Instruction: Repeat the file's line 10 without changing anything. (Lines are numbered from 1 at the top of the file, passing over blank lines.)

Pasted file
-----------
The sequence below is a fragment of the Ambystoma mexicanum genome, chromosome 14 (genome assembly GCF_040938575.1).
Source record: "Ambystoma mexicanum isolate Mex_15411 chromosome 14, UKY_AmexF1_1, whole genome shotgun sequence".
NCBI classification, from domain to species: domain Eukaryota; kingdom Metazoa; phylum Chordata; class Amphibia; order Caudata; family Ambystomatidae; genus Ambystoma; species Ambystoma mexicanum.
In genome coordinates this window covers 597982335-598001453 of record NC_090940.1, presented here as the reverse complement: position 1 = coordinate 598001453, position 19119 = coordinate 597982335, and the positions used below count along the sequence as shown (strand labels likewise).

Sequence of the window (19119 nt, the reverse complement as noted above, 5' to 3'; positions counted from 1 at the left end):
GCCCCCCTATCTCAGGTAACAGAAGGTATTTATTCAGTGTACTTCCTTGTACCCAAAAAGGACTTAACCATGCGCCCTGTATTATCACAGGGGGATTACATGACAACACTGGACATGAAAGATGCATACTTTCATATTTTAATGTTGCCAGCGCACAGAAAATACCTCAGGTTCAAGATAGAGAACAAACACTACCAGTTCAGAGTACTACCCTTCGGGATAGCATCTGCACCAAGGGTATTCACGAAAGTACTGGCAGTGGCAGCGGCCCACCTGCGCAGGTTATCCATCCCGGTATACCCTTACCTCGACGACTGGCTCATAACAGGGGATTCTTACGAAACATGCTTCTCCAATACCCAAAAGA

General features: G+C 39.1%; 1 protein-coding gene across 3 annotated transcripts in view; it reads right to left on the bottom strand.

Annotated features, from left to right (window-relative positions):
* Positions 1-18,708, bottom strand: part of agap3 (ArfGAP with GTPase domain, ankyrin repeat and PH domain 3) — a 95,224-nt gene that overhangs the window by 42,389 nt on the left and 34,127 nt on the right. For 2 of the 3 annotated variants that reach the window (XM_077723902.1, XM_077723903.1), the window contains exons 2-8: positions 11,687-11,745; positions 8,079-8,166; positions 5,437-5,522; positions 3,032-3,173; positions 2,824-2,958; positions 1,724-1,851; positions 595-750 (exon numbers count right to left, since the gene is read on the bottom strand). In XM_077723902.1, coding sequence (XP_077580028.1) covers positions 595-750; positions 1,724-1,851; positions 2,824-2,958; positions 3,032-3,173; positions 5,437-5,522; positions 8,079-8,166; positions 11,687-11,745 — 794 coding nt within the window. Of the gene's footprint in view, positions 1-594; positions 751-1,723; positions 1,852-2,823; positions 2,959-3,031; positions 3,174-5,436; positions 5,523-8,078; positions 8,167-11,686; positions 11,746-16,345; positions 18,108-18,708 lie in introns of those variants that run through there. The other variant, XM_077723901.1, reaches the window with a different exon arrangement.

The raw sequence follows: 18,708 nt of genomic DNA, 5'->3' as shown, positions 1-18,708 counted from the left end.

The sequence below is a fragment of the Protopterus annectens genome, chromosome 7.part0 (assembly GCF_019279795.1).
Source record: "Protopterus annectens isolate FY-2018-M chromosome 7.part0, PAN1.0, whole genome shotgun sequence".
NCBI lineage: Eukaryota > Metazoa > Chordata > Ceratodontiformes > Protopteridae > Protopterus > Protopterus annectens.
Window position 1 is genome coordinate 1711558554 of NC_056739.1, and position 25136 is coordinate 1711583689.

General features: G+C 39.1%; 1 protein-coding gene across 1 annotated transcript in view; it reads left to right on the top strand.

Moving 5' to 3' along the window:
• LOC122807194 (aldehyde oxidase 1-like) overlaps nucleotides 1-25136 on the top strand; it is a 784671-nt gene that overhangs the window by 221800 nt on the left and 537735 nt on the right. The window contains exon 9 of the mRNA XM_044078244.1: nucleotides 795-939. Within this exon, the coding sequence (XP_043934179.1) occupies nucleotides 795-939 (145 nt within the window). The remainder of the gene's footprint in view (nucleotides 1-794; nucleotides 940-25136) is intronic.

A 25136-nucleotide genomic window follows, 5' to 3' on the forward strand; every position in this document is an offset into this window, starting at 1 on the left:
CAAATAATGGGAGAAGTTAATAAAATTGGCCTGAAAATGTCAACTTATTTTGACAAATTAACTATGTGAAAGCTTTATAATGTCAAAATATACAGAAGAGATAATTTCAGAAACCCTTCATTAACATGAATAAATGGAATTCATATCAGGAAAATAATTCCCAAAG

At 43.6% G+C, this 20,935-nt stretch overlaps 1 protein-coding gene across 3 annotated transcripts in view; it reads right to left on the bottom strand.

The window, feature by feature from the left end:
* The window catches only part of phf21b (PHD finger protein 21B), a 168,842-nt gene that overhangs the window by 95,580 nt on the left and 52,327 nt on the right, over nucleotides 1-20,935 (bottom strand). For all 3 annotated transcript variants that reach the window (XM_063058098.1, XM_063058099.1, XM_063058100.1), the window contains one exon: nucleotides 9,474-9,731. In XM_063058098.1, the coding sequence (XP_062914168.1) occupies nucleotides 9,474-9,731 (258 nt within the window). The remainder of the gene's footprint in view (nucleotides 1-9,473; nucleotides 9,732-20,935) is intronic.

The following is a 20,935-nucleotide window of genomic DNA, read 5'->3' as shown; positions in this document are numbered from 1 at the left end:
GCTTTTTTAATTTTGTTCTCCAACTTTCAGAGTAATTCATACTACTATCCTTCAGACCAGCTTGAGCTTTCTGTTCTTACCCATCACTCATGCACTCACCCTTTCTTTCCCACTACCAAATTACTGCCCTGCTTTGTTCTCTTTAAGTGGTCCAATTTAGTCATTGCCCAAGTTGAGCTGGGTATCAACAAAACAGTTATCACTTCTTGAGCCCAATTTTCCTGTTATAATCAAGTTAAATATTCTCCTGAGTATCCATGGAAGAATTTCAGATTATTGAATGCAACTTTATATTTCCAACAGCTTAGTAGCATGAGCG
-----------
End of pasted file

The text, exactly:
The raw sequence follows: 18,708 nt of genomic DNA, 5'->3' as shown, positions 1-18,708 counted from the left end.